Jared's Science Journal

Jared Tomlin featured in Best of Hood

Jared Tomlin featured in Best of Hood

It was an honor to be selected as a Best of Hood for 2017! I love my school!

Copied from Hood College website:


Why did you choose to pursue a graduate degree?

I started college as an adult wanting to change my career path from information technology to a field science related pursuit. I knew that to be competitive in that space I would need a graduate degree. I planned my educational career with that in mind and took extra science and math courses as an undergraduate in ensure my success.

Why did you choose Hood College Graduate School?

Hood College’s offering in a graduate level geospatial information systems (GIS) education was a big start. The program has a very strong focus on the applied aspect of GIS and remote sensing specific to the study of biological systems. As I was finishing my B.S. in environmental science, I could see the power of GIS and remote sensing in the future of landscape level ecological studies. The Hood advisors were responsive and motivated to bring me into the fold. Add that to the growing list of successful Hood students working at NASA and other important organizations sealed the deal. I knew I wanted to get my master’s at a campus location and the Hood campus and facilities are unquestionably pleasant.

What do you value most about your relationships with your professors?

The Hood professors have a strong and close interaction with the students. By the time a semester in any class concludes, I feel like I know my professor and they know me and my strengths.

What was your most rewarding class or academic experience at Hood? Why?

So far, my most rewarding experience at Hood has been my internship at NASA Goddard under the NASA DEVELOP program. I participated in a 10 week, dual capacity building internship where I was able to work with other students from around the country as well as NASA scientists under the NASA Applied Science Directorate at the world-renowned Goddard Space Flight Center in Greenbelt, Md. I was one of three recipients this year of the Science Systems and Applications Incorporated (SSAI) scholarship for problem solving and teamwork, skills I fostered at Hood.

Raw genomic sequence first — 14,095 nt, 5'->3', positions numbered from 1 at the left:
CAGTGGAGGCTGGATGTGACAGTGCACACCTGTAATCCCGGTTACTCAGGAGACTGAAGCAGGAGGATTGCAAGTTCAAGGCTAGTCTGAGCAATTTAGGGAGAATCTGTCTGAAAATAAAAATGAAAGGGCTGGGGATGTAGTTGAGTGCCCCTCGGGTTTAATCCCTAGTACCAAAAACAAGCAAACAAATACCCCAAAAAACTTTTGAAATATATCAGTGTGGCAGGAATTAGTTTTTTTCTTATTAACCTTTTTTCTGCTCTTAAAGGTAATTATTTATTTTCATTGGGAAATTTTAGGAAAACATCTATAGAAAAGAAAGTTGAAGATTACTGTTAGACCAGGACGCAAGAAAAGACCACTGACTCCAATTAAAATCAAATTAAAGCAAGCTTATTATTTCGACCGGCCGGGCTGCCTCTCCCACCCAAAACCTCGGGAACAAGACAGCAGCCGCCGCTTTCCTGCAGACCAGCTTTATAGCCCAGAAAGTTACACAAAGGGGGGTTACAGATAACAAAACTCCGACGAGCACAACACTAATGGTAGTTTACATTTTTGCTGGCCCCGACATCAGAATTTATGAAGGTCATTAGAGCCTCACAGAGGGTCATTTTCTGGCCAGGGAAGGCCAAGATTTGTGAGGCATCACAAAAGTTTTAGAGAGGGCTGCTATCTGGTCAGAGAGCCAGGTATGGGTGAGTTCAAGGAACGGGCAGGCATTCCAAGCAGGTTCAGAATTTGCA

How do you manage your many other obligations such as work and family with the demands of graduate school?

I am a proud husband and father of three: Lucille, Dorothy and William. The support I receive from them is enormous. The main key to success (as well as the hardest to maintain) I have found is to keep consistent on the work at hand and plan as far ahead as possible. Chipping off a little at a time allows for good planning and overall happiness.

Can you offer any tips to prospective students?

You can do it if you put the work in! Read the material before class and ask lots and lots of questions. Most importantly, work to advance your abilities in networking and as a team member. It may seem silly in class but in the science community, it is the many conversations between collaborators that make the real difference.

When you aren’t in class, what is your favorite thing to do in your spare time?

I love the outdoors and rafting. I have been a river guide for six years and get into it as often as I can. Nature is a big stress reliever (sailing, scuba, hiking, etc.) I also play and record guitar and drums, brew beer and paint and draw. I enjoy volunteering for causes such as the US Army Divers, Audible Eggs Easter Eggs for the Visually Impaired and the Harpers Ferry Outdoor Festival.


Hood College Graduate School Blog: Student earns scholarship award for summer internship project



Text from Hood College Graduate School:

Jared Tomlin, C’16, a Master of Science candidate in environmental biology, was presented with a scholarship award from Science Systems and Applications, Inc. at a recent event held at the NASA headquarters.  He worked with NASA this summer on a project focused on ecological forecasting. This video gives an overview of the project.

Jared is back at Hood to start work on his thesis, which will examine the effect of riparian zones on flooding in the Shenandoah Watershed.


From: https://develop.larc.nasa.gov/news/news.html

AUG 10, 2016

2016 SSAI Scholarship Recipients

This summer, Science Systems and Applications Inc. (SSAI) selected three participants to receive scholarships: Jared Tomlin from Goddard, Rachel Cabosky from Langley and Daryl Ann Winstead from Marshall. All three embody not only DEVELOP’s core values but those of SSAI! Congratulations to Jared, Rachel and Daryl Ann and thank you for your many contributions to DEVELOP

DEVELOP 2016 National Park Service Poster Sesson

DEVELOP Celebrates the National Park Service Centennial

In celebration of the National Park Service Centennial in 2016, DEVELOP partnered with NPS to use NASA Earth observations to monitor change and threats to America’s national parks and inventory and monitoring networks. On August 9th, DEVELOP presented a poster session at the DOI building in Washington DC. Congratulations NPS on 100 years of excellence!